Thursday, February 09, 2012

Am a foreigner in a familarly strange land

How much a stranger am I in India?

Here is an example: In Delhi, I stepped out one morning with the intention of hiring an autorickshaw in order to get to a place that was not an easy walk.  A cab driver approached me.  I got into my defensive mode, as usual.

"You want a taxi, sir?"

"No, thanks" I said, because I was not in the mood to spend that much more for a taxi compared to what it might cost me for an auto.

But, he persisted.  The way he spoke and behaved, I was convinced he can be trusted.

I hired him.

As we started driving, he introduced himself as Tasleem, and gave me his business card.  "You can also email me, sir, if you want to go anywhere" he added.  Imagine that; email has become so mundane!  How awesome!

Throughout the drive, I didn't breathe a word about coming from America.  Yet, of course, he knew.  We talked about America later on.  As we neared the destination, Tasleem said with all earnestness, "from here, when you hire an auto, sir, walk a little bit away and then hire.  Right here at this tourist place, there are cheats."  And a little bit more such advice.

I appreciated his helpfulness.  It was also yet another pointer on how much people easily figure out that I am a foreigner.

Especially in places like Delhi, where I was so bloody clueless with my very little Hindi.  I had vastly underestimated the pervasiveness of Hindi in Delhi.

I had an easier time in Quito than in Delhi; the irony is that compared to the few words of Spanish I know, it is almost as if I am expert in Hindi.  Yet, being a tourist was way easier in Quito.  Go figure!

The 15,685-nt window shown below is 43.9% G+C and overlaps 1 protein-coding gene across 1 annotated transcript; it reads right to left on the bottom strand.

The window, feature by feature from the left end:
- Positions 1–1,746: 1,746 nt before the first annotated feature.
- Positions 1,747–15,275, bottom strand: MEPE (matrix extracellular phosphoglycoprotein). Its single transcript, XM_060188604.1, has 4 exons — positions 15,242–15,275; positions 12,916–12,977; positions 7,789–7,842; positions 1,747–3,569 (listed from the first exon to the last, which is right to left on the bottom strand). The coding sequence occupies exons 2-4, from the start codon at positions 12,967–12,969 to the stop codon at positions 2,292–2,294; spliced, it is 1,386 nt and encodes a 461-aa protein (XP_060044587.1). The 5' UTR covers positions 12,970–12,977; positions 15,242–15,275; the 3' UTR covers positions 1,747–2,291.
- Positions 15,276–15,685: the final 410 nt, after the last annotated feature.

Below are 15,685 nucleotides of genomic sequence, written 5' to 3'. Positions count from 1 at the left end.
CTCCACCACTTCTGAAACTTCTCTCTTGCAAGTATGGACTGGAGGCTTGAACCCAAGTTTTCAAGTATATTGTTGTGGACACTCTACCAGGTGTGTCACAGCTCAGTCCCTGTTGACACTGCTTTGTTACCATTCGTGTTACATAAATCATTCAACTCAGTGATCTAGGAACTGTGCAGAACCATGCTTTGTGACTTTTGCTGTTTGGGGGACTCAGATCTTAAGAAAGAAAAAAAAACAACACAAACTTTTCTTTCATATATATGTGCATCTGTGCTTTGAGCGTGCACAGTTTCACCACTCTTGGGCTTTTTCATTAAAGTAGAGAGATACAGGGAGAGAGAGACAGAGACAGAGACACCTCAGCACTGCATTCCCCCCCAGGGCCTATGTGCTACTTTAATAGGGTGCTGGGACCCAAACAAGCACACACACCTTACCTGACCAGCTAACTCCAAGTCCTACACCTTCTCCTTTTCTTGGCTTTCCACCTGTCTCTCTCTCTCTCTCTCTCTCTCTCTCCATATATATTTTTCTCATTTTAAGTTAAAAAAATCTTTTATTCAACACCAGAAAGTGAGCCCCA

My friend, "S," seemed to be worried sick about me loitering the streets of Delhi.  She called everyday to make sure I was ok, and had suggestions for me.  Similarly, when I didn't call my parents one evening, the following morning dad called and asked "why didn't you call last evening?  I was a little worried."

Perhaps they knew all too well that I will be a fumbling foreigner who would be severely handicapped by the lack of Hindi.

The heights of the lack of Hindi was when I wanted to get an autorickshaw to go to the Red Fort.  I walked up to a driver and said "Red Fort."

He looked at me with a quizzical expression, and asked me "लाल something?"  I recognized only लाल (meaning red) in what he said.  I nodded my head and we proceeded.  I still cannot understand why a touristy Red Fort is not as familiar in its English name as लाल क़िला is.   

That auto driver made it crystal clear that I am a foreigner in a land that is familiar and yet very, very, unfamiliar to me.

I never would have imagined that I will be so much implementing Freeman Dyson's advice to be a stranger during a sabbatical from work :)

Looking back, I can all the more appreciate "S" and "U" telling me, in separate instances, to simply keep my mouth shut and let them do the talking for me too.  Now, that is friendship when they know exactly how to deal with idiots like me.  Thank you, "S" and "U" ...

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